This book actually makes a great companion piece to His Last Duchess by Gabrielle Kim. Sacred Hearts takes place 10 years after the events chronicled in His Last Duchess, and presents another side to the life of women in the late 1500s. If you read one of them, I highly recommend you read the other, especially if you have an interest in history and want a more complete picture of the roles of women at the time. While His Last Duchess is about a Medici princess, Sacred Hearts is about a well-born women who was sold to a convent in Ferrara, far away from her old home in Milan.
Sacred Hearts takes place during Alfonso d’Este II’s second marriage in 1570 and deals primarily with the overbearing religious reforms at the time, reforms that were cracking down particularly hard on the nuns. While the characters are fictional, the reforms and the political setting is not, and it really provides a fascinating look into the roles of women today, who are largely still at the mercy of men in whatever profession they choose.
Serafina was a lady who had the misfortune of falling in love with her music teacher. As punishment, her father sold her to a convent in Ferrara, to separate her from her love and making his younger daughter the marriageable one. Serafina rages against her new imprisonment and almost immediately plans on a way to make her escape before her year is up. (At the end of the year, young women were given the choice to either stay in the convent or to take their chances in the larger world.) Despite her efforts, she manages to make a friend in Suora Zuana, dispensary mistress who is also an accomplished physician. Only the convent doesn’t want Serafina to leave. They need to prove their worth to the nobility so the harsh laws encroaching on other convents will leave them be as they are. And Serafina happens to be an extremely talented musician.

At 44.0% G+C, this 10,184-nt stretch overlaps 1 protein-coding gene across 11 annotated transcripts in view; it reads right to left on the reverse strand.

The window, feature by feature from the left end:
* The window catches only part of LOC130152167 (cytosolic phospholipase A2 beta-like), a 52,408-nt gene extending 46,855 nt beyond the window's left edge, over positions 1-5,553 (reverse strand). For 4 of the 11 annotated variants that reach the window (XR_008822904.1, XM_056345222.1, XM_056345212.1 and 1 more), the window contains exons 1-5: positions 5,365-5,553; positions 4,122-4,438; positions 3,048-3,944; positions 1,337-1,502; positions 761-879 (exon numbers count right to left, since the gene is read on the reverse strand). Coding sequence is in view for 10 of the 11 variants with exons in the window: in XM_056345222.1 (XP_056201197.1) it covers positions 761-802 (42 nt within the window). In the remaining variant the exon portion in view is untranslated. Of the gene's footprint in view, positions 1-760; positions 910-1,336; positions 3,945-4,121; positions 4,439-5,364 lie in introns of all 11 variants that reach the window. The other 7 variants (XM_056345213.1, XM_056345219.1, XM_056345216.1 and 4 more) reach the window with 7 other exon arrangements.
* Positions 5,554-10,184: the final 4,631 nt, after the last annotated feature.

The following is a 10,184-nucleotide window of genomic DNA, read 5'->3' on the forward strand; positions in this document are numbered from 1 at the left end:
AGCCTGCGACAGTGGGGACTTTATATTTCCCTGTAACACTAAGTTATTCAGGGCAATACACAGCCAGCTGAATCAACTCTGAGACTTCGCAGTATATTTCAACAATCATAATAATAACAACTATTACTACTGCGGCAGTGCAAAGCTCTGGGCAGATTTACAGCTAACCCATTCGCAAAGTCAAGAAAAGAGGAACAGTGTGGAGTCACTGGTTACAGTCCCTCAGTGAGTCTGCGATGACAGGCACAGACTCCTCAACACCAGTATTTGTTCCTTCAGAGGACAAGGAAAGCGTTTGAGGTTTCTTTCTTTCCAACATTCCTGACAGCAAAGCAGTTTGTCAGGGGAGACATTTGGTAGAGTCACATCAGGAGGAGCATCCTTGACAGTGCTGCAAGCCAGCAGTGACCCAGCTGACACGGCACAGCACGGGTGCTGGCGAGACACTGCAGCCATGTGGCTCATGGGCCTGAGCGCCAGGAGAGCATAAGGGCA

This book deals with the issues of faith versus science, and perhaps more importantly, faith versus a rapidly changing world. The position of the women in the convent remains true to the positions of many women in the world today. This is a beautifully executed book that will leave you longing for Serafina to find any sort of peace.
As I earlier compared this book to His Last Duchess, there is one last similarity that needs to be addressed. The lover in both novels is named Jacopo. I hope it is not the same one, or else Madonna Chiara’s fears about men will have proven to be well-founded.
Hey there, dear Jacopo/
what’s it like in dear Ferrara?/
You’re five hundred years away from me/
and yet I never want to see your name again/
oh no, I don’t